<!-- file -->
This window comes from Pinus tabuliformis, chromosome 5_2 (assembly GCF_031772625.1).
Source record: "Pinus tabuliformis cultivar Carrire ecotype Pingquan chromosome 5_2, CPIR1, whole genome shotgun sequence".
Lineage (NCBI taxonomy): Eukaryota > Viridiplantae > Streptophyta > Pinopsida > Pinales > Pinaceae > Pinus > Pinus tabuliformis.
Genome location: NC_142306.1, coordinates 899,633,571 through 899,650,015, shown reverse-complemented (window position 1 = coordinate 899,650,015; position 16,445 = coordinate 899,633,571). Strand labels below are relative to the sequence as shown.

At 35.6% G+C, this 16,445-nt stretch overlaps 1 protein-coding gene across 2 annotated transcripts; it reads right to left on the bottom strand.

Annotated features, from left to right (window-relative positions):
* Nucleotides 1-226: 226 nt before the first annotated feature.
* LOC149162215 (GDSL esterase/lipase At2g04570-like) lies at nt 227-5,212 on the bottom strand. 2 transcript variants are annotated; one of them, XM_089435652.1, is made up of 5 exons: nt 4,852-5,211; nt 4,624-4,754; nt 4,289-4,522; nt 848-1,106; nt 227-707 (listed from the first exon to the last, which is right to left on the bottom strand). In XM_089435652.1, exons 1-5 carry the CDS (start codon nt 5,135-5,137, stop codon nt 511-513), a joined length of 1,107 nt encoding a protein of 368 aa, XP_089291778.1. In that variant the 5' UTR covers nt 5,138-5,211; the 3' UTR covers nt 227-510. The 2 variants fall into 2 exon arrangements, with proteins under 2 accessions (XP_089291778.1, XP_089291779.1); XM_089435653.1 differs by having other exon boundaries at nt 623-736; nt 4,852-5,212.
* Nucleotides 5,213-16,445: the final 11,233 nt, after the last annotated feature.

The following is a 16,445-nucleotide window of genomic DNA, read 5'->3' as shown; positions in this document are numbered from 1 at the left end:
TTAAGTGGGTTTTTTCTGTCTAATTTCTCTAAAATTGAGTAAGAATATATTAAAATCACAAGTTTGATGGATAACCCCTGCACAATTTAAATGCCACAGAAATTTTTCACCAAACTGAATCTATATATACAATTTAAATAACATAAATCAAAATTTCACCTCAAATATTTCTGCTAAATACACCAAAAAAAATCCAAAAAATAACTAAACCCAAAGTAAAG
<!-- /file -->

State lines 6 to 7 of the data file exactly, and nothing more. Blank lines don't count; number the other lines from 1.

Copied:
Annotated features, from left to right (window-relative positions):
* Nucleotides 1-226: 226 nt before the first annotated feature.